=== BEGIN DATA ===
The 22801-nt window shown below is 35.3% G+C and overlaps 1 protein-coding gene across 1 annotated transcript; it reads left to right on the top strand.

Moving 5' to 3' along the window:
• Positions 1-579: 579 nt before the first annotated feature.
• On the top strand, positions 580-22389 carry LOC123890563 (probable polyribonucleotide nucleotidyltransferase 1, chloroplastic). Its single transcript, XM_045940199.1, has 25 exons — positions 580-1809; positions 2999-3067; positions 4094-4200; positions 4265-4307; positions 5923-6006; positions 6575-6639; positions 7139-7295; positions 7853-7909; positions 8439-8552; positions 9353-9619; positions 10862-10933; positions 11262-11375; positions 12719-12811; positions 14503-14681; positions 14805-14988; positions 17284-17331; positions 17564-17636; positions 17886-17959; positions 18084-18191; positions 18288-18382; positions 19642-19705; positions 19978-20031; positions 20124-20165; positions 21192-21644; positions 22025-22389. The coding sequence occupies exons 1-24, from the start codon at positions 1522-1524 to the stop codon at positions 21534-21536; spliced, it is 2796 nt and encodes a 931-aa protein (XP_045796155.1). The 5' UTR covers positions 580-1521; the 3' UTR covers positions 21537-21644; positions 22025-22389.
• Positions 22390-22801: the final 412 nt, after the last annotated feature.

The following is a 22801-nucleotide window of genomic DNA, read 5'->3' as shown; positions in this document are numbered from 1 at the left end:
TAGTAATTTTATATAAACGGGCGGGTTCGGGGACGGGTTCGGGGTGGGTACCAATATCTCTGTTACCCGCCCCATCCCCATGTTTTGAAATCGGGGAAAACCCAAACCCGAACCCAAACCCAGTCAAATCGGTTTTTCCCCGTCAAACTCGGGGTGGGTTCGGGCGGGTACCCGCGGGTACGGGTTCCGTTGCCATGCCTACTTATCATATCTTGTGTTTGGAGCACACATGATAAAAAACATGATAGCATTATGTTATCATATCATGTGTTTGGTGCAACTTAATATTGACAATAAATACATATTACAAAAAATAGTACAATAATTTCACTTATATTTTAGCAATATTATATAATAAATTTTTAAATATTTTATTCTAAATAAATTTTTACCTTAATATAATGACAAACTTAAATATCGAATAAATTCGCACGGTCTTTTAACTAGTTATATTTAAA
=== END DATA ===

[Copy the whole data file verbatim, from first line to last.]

The 22801-nt window shown below is 35.3% G+C and overlaps 1 protein-coding gene across 1 annotated transcript; it reads left to right on the top strand.

Moving 5' to 3' along the window:
• Positions 1-579: 579 nt before the first annotated feature.
• On the top strand, positions 580-22389 carry LOC123890563 (probable polyribonucleotide nucleotidyltransferase 1, chloroplastic). Its single transcript, XM_045940199.1, has 25 exons — positions 580-1809; positions 2999-3067; positions 4094-4200; positions 4265-4307; positions 5923-6006; positions 6575-6639; positions 7139-7295; positions 7853-7909; positions 8439-8552; positions 9353-9619; positions 10862-10933; positions 11262-11375; positions 12719-12811; positions 14503-14681; positions 14805-14988; positions 17284-17331; positions 17564-17636; positions 17886-17959; positions 18084-18191; positions 18288-18382; positions 19642-19705; positions 19978-20031; positions 20124-20165; positions 21192-21644; positions 22025-22389. The coding sequence occupies exons 1-24, from the start codon at positions 1522-1524 to the stop codon at positions 21534-21536; spliced, it is 2796 nt and encodes a 931-aa protein (XP_045796155.1). The 5' UTR covers positions 580-1521; the 3' UTR covers positions 21537-21644; positions 22025-22389.
• Positions 22390-22801: the final 412 nt, after the last annotated feature.

The following is a 22801-nucleotide window of genomic DNA, read 5'->3' as shown; positions in this document are numbered from 1 at the left end:
TAGTAATTTTATATAAACGGGCGGGTTCGGGGACGGGTTCGGGGTGGGTACCAATATCTCTGTTACCCGCCCCATCCCCATGTTTTGAAATCGGGGAAAACCCAAACCCGAACCCAAACCCAGTCAAATCGGTTTTTCCCCGTCAAACTCGGGGTGGGTTCGGGCGGGTACCCGCGGGTACGGGTTCCGTTGCCATGCCTACTTATCATATCTTGTGTTTGGAGCACACATGATAAAAAACATGATAGCATTATGTTATCATATCATGTGTTTGGTGCAACTTAATATTGACAATAAATACATATTACAAAAAATAGTACAATAATTTCACTTATATTTTAGCAATATTATATAATAAATTTTTAAATATTTTATTCTAAATAAATTTTTACCTTAATATAATGACAAACTTAAATATCGAATAAATTCGCACGGTCTTTTAACTAGTTATATTTAAA